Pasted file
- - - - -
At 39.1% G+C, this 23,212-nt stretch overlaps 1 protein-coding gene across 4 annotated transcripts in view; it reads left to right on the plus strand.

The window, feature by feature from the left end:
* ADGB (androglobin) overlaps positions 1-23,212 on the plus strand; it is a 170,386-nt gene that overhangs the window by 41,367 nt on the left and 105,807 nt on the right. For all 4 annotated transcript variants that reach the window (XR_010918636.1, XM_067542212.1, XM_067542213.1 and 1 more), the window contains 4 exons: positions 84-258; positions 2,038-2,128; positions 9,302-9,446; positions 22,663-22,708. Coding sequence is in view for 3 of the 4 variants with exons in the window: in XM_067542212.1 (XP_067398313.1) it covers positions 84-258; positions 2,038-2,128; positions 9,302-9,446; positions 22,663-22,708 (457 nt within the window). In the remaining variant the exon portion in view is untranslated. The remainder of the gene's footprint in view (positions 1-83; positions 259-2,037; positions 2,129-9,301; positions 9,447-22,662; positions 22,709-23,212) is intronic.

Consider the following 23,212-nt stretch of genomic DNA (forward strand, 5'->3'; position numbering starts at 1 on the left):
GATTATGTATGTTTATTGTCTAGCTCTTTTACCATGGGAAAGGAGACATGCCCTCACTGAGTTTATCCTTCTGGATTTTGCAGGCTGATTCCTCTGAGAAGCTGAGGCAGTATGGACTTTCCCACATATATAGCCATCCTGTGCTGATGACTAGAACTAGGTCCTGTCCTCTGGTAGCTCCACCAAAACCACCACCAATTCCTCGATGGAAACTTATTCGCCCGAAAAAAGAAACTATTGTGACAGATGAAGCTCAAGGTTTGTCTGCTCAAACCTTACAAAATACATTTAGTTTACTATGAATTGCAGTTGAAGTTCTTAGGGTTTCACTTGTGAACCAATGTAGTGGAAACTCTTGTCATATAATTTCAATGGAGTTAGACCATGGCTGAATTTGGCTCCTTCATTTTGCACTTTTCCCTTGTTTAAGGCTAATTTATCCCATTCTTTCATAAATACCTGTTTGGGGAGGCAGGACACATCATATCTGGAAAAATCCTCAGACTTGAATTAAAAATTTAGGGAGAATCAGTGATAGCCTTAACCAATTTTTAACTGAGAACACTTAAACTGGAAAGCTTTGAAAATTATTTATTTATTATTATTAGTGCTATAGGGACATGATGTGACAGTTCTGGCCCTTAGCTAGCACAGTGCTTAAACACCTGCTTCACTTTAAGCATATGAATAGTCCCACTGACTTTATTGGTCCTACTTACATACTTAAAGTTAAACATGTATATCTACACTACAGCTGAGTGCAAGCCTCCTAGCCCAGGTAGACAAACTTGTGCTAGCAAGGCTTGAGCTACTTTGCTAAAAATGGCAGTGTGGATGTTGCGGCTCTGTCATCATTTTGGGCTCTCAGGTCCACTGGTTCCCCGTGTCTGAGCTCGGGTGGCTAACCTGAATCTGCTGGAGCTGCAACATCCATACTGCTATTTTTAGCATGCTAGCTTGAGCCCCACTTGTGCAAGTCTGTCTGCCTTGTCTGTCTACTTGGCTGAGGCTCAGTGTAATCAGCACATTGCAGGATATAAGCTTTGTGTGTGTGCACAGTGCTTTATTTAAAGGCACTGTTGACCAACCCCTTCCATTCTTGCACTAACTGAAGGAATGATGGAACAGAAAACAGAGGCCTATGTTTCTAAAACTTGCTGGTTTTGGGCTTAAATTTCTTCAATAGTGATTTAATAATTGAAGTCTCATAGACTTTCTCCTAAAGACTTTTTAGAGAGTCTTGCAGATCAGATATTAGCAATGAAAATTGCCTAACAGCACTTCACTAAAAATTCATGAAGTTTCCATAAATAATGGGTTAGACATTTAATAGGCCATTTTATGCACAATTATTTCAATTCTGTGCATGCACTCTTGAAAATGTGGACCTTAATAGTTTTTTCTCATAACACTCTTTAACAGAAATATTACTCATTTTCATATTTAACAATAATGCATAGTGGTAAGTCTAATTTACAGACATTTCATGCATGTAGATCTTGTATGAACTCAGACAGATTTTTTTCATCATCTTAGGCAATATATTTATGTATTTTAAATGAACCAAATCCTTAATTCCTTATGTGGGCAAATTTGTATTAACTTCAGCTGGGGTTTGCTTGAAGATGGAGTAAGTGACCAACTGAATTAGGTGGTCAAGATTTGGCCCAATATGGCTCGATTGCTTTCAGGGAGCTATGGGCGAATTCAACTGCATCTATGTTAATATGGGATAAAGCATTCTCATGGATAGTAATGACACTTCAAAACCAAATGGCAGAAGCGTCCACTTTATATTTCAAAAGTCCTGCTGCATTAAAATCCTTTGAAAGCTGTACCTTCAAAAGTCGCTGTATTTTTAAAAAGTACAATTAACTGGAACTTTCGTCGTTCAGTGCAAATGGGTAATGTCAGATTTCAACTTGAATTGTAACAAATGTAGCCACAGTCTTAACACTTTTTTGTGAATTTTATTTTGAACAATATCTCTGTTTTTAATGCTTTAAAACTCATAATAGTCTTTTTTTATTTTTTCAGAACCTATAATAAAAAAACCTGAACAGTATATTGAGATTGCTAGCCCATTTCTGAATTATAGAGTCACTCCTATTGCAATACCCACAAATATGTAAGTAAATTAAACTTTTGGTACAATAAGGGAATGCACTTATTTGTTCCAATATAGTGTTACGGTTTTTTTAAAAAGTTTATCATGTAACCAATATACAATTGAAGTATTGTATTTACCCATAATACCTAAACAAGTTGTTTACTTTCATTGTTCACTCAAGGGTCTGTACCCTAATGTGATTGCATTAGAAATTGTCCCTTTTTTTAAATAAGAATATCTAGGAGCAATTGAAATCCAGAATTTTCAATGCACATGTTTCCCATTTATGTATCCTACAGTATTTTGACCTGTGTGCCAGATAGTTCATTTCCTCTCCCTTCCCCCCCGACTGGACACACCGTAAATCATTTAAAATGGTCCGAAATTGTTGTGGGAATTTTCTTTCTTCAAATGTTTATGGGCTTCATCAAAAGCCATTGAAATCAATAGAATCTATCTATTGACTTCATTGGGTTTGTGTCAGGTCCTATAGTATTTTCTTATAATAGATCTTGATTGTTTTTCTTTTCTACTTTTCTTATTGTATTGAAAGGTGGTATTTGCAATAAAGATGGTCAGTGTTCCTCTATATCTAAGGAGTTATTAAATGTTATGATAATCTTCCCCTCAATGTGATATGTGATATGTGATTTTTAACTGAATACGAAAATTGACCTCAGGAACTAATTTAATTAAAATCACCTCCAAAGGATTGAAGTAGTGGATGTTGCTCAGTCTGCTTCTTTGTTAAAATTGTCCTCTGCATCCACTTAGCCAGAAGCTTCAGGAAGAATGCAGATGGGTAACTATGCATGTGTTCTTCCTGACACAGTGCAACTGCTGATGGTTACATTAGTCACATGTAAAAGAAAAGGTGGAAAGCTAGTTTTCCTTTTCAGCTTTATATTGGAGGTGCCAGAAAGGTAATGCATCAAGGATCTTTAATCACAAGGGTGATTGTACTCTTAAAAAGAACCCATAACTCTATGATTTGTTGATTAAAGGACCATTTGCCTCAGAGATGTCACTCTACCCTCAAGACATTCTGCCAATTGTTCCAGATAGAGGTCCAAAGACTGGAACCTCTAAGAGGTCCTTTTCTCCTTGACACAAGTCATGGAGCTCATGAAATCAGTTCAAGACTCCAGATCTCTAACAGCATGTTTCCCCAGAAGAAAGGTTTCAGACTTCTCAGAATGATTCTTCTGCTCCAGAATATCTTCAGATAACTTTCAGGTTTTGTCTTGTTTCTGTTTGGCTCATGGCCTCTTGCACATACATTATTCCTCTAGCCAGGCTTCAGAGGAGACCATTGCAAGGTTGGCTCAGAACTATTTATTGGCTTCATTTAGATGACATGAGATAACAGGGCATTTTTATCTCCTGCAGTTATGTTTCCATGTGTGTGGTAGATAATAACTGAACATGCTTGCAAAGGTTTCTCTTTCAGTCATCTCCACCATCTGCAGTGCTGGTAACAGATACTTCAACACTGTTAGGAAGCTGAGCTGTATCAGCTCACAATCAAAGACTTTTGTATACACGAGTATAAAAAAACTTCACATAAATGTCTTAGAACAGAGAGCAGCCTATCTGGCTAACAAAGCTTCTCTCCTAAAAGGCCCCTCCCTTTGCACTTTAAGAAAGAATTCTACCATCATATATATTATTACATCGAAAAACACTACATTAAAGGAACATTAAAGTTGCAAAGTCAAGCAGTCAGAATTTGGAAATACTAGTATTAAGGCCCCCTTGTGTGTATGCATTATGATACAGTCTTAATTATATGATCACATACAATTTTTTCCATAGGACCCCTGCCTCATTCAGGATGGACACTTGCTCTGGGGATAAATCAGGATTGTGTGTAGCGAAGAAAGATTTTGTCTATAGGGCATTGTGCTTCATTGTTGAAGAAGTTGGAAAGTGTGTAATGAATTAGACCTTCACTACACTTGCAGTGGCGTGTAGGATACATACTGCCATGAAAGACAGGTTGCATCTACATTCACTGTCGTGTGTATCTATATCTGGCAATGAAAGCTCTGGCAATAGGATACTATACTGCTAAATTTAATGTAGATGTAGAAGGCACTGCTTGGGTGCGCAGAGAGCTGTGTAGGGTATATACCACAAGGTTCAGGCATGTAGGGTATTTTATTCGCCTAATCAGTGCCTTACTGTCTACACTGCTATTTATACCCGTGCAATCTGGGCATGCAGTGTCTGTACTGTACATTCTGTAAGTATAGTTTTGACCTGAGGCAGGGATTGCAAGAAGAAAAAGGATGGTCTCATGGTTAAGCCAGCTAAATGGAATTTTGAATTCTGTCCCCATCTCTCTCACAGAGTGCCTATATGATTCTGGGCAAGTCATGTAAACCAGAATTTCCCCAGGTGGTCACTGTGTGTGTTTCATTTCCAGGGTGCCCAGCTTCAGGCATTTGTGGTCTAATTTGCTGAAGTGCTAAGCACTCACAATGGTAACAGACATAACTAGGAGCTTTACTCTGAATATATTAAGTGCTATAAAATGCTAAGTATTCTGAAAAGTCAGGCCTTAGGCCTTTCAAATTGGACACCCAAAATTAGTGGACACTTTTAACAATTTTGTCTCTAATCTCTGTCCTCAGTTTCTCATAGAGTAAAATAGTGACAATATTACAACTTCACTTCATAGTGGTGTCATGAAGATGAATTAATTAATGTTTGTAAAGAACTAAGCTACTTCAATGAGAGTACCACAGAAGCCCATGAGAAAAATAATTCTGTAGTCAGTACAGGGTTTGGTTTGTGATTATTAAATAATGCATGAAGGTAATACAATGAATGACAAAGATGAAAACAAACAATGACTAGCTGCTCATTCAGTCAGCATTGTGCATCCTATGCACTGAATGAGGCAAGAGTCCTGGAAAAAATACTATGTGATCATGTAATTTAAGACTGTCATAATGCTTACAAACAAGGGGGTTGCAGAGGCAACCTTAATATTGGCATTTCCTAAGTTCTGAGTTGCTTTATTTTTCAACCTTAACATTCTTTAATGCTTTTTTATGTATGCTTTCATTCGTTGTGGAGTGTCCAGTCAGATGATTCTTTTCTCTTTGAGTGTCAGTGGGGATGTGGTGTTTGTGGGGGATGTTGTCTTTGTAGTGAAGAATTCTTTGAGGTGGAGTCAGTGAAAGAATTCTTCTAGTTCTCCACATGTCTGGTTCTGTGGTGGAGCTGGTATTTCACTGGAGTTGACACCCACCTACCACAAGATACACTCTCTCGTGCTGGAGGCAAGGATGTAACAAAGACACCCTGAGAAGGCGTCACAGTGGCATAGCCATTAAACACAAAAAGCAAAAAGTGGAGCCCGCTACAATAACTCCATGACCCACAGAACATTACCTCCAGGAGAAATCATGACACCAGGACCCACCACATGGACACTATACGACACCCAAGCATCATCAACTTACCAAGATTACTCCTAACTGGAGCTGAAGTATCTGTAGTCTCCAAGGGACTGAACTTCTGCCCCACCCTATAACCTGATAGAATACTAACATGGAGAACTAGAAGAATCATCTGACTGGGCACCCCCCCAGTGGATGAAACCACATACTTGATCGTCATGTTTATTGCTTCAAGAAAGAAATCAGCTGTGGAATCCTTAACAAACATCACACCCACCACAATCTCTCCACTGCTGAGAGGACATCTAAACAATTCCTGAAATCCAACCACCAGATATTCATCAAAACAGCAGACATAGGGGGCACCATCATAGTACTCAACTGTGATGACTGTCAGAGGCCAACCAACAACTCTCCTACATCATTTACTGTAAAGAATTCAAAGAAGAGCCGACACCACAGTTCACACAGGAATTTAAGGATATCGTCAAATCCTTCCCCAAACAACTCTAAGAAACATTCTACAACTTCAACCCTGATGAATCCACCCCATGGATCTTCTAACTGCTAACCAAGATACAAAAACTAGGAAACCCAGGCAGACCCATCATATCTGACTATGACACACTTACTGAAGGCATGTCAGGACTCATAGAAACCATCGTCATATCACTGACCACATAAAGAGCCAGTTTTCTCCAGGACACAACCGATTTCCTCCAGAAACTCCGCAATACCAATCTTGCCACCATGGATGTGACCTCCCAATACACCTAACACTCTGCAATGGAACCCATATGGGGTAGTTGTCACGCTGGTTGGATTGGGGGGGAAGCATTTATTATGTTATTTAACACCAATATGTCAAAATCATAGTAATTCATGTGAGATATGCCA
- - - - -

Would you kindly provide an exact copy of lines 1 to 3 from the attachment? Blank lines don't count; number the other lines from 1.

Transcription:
At 39.1% G+C, this 23,212-nt stretch overlaps 1 protein-coding gene across 4 annotated transcripts in view; it reads left to right on the plus strand.

The window, feature by feature from the left end:
* ADGB (androglobin) overlaps positions 1-23,212 on the plus strand; it is a 170,386-nt gene that overhangs the window by 41,367 nt on the left and 105,807 nt on the right. For all 4 annotated transcript variants that reach the window (XR_010918636.1, XM_067542212.1, XM_067542213.1 and 1 more), the window contains 4 exons: positions 84-258; positions 2,038-2,128; positions 9,302-9,446; positions 22,663-22,708. Coding sequence is in view for 3 of the 4 variants with exons in the window: in XM_067542212.1 (XP_067398313.1) it covers positions 84-258; positions 2,038-2,128; positions 9,302-9,446; positions 22,663-22,708 (457 nt within the window). In the remaining variant the exon portion in view is untranslated. The remainder of the gene's footprint in view (positions 1-83; positions 259-2,037; positions 2,129-9,301; positions 9,447-22,662; positions 22,709-23,212) is intronic.